When I got into hockey about five years ago, it was mostly because the game itself was so interesting to me. It’s fast, it requires a ton of skill, it has a lot of “holy crap can you believe that” moments, and everyone hugs after scoring. That’s my kind of sport. But a big reason, I think, that I stayed so invested in hockey was the fact that the hockey community is so intensely invested in initiatives to de-stigmatize mental health issues. As someone who has dealt with a lot of mental health issues (anxiety, depression, ADD), has been in therapy on and off (but mostly on) for over twenty years, and has been on psychiatric medication for about 17 and a half of those years, this was an enormous weight off my shoulders. At the time I got into hockey, I was nearing the tail end of my seven year episode of being housebound due to agoraphobia, and it was such a relief to be around people I felt like I didn’t have to lie to. Not that I told everyone around me the intimate details of my mental health, or really any details at all, but the knowledge that I could, that I didn’t have to be closeted if I didn’t want to, was a huge weight off my shoulders.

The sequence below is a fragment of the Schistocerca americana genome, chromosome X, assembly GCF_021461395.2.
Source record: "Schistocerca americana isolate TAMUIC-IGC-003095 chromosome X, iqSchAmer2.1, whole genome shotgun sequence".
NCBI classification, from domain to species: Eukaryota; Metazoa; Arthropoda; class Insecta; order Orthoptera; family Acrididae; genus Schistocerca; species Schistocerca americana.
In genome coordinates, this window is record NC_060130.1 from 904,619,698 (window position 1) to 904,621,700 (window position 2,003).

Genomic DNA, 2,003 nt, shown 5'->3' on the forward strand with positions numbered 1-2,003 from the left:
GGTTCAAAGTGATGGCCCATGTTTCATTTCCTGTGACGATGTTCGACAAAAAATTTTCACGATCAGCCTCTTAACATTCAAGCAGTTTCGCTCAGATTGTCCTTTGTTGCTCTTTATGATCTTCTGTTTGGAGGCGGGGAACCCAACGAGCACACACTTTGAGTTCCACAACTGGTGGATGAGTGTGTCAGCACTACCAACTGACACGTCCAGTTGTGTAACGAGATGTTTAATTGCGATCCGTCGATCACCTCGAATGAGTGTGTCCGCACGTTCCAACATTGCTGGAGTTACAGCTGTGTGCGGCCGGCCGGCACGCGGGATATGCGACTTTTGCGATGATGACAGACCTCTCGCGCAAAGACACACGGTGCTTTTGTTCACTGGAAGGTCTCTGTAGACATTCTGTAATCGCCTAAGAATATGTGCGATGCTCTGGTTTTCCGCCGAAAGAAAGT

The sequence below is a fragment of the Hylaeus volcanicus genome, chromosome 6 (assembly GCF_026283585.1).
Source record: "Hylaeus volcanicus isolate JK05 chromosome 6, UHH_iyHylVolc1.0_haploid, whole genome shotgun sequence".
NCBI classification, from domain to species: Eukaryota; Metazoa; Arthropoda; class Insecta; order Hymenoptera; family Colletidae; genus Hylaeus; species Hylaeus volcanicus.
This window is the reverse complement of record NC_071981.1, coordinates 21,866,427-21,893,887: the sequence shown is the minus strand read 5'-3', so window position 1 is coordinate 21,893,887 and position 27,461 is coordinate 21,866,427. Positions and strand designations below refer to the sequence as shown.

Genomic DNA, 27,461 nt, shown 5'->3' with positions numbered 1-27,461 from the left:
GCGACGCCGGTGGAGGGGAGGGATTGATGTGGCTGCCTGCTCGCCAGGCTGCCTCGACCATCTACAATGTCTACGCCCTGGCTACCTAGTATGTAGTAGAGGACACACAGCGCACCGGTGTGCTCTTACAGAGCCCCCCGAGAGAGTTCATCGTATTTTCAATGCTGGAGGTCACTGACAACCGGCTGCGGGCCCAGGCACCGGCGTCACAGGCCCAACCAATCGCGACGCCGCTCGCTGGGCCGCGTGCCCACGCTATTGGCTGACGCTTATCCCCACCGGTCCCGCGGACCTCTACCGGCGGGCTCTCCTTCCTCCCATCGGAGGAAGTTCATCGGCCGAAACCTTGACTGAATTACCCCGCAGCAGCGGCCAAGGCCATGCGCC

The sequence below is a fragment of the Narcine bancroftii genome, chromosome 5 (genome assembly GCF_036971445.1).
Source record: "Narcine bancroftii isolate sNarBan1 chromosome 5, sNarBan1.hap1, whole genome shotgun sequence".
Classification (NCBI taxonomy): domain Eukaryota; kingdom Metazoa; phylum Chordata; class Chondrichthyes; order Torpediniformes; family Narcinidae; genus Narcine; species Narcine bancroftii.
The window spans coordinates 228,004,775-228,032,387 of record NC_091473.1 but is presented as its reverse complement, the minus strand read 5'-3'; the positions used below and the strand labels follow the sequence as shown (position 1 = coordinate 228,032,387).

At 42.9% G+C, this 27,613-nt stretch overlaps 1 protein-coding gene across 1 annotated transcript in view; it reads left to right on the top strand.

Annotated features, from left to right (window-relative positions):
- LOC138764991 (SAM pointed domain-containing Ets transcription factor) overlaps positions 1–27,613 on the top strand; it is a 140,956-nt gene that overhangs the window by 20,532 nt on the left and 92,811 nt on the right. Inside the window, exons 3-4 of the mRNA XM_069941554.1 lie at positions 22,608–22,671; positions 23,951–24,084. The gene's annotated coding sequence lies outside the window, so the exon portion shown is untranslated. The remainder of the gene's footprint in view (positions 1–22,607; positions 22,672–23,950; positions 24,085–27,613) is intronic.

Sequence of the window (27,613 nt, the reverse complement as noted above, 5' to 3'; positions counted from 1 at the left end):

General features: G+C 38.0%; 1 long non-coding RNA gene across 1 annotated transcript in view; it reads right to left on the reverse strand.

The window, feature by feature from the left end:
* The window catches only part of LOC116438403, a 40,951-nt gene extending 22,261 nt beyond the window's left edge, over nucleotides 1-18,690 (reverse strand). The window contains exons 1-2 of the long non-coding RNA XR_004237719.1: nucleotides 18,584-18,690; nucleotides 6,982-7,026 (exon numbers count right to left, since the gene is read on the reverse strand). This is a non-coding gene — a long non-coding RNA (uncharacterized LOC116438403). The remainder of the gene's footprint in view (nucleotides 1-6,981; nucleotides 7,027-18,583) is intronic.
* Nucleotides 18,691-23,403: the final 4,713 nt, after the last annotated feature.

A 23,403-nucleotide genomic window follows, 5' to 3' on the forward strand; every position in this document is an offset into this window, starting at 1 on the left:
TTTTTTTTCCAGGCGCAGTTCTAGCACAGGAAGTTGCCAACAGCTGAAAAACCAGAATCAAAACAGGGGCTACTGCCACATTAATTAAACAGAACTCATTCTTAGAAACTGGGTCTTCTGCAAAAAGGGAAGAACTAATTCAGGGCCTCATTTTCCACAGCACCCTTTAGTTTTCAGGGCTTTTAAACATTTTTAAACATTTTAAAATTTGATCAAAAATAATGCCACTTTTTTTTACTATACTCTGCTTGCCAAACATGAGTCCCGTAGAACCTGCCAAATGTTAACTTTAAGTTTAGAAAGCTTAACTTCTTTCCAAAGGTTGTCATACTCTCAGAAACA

Every year the hockey community (because the hockey community is largely Canadian) explodes with the hashtag #BellLetsTalk, which donates $0.05 to Canadian mental health initiatives every time it is shared on social media and also encourages the frank and open discussion of mental health issues. In the last few years, even though Bell is a Canadian company, it’s become a big thing not just in the hockey community. As of me typing this, #BellLetsTalk is also trending second in the United States. And frankly, not that many people are hockey fans.
Since today is for sharing about mental health, and since I have spent so much of my life being mentally ill and going through every type of therapy and/or medication regime there is, I thought rather than share my story (which is not very interesting – I was sick, then I worked really hard and now I’m better), I’d share the seven iron-clad mental health rules that I have learned and that I wish everyone, mentally ill or not, knew.